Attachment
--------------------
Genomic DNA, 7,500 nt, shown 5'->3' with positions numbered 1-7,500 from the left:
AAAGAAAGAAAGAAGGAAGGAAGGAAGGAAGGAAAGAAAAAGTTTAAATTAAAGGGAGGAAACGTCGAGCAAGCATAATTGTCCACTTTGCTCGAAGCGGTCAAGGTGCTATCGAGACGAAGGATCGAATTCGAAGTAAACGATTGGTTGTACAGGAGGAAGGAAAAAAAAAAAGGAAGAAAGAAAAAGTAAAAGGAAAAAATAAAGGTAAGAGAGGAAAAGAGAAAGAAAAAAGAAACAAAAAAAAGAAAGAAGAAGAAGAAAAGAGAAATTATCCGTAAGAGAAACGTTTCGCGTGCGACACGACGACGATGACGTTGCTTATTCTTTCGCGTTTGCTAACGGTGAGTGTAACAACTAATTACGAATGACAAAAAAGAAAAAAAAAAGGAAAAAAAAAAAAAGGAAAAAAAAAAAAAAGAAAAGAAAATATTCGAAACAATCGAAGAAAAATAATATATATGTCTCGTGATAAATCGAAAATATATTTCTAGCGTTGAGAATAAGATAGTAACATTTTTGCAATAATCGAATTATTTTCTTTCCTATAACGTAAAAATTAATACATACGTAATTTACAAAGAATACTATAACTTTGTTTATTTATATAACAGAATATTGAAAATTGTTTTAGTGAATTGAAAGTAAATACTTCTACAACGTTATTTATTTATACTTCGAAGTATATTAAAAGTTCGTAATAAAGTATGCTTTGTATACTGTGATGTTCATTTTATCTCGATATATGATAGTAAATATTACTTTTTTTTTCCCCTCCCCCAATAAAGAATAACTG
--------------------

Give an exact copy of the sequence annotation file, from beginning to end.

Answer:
Genomic DNA, 7,500 nt, shown 5'->3' with positions numbered 1-7,500 from the left:
AAAGAAAGAAAGAAGGAAGGAAGGAAGGAAGGAAAGAAAAAGTTTAAATTAAAGGGAGGAAACGTCGAGCAAGCATAATTGTCCACTTTGCTCGAAGCGGTCAAGGTGCTATCGAGACGAAGGATCGAATTCGAAGTAAACGATTGGTTGTACAGGAGGAAGGAAAAAAAAAAAGGAAGAAAGAAAAAGTAAAAGGAAAAAATAAAGGTAAGAGAGGAAAAGAGAAAGAAAAAAGAAACAAAAAAAAGAAAGAAGAAGAAGAAAAGAGAAATTATCCGTAAGAGAAACGTTTCGCGTGCGACACGACGACGATGACGTTGCTTATTCTTTCGCGTTTGCTAACGGTGAGTGTAACAACTAATTACGAATGACAAAAAAGAAAAAAAAAAGGAAAAAAAAAAAAAGGAAAAAAAAAAAAAAGAAAAGAAAATATTCGAAACAATCGAAGAAAAATAATATATATGTCTCGTGATAAATCGAAAATATATTTCTAGCGTTGAGAATAAGATAGTAACATTTTTGCAATAATCGAATTATTTTCTTTCCTATAACGTAAAAATTAATACATACGTAATTTACAAAGAATACTATAACTTTGTTTATTTATATAACAGAATATTGAAAATTGTTTTAGTGAATTGAAAGTAAATACTTCTACAACGTTATTTATTTATACTTCGAAGTATATTAAAAGTTCGTAATAAAGTATGCTTTGTATACTGTGATGTTCATTTTATCTCGATATATGATAGTAAATATTACTTTTTTTTTCCCCTCCCCCAATAAAGAATAACTG